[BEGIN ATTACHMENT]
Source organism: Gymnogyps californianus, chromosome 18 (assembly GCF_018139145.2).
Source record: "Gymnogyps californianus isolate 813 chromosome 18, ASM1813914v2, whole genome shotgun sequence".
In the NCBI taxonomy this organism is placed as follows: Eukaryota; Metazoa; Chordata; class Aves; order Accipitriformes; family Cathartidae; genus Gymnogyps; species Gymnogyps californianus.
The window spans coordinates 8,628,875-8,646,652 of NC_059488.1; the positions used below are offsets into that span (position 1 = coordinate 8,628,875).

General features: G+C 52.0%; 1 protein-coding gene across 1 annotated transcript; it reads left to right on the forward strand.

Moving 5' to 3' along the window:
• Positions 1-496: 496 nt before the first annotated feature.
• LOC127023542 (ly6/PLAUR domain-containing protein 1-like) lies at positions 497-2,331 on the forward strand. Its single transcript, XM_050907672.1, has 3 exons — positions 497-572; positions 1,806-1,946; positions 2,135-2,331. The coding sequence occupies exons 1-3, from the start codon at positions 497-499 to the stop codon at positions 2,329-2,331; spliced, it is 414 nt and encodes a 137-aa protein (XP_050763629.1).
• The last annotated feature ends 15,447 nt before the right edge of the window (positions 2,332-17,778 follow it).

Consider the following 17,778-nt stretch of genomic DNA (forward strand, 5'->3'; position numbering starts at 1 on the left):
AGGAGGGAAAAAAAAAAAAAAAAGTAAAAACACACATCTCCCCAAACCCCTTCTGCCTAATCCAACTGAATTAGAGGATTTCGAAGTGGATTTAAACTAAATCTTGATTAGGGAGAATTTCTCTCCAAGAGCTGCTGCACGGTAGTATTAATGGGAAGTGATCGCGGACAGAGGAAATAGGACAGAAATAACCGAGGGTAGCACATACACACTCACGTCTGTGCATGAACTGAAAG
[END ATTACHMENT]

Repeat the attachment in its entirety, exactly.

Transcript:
Source organism: Gymnogyps californianus, chromosome 18 (assembly GCF_018139145.2).
Source record: "Gymnogyps californianus isolate 813 chromosome 18, ASM1813914v2, whole genome shotgun sequence".
In the NCBI taxonomy this organism is placed as follows: Eukaryota; Metazoa; Chordata; class Aves; order Accipitriformes; family Cathartidae; genus Gymnogyps; species Gymnogyps californianus.
The window spans coordinates 8,628,875-8,646,652 of NC_059488.1; the positions used below are offsets into that span (position 1 = coordinate 8,628,875).

General features: G+C 52.0%; 1 protein-coding gene across 1 annotated transcript; it reads left to right on the forward strand.

Moving 5' to 3' along the window:
• Positions 1-496: 496 nt before the first annotated feature.
• LOC127023542 (ly6/PLAUR domain-containing protein 1-like) lies at positions 497-2,331 on the forward strand. Its single transcript, XM_050907672.1, has 3 exons — positions 497-572; positions 1,806-1,946; positions 2,135-2,331. The coding sequence occupies exons 1-3, from the start codon at positions 497-499 to the stop codon at positions 2,329-2,331; spliced, it is 414 nt and encodes a 137-aa protein (XP_050763629.1).
• The last annotated feature ends 15,447 nt before the right edge of the window (positions 2,332-17,778 follow it).

Consider the following 17,778-nt stretch of genomic DNA (forward strand, 5'->3'; position numbering starts at 1 on the left):
AGGAGGGAAAAAAAAAAAAAAAAGTAAAAACACACATCTCCCCAAACCCCTTCTGCCTAATCCAACTGAATTAGAGGATTTCGAAGTGGATTTAAACTAAATCTTGATTAGGGAGAATTTCTCTCCAAGAGCTGCTGCACGGTAGTATTAATGGGAAGTGATCGCGGACAGAGGAAATAGGACAGAAATAACCGAGGGTAGCACATACACACTCACGTCTGTGCATGAACTGAAAG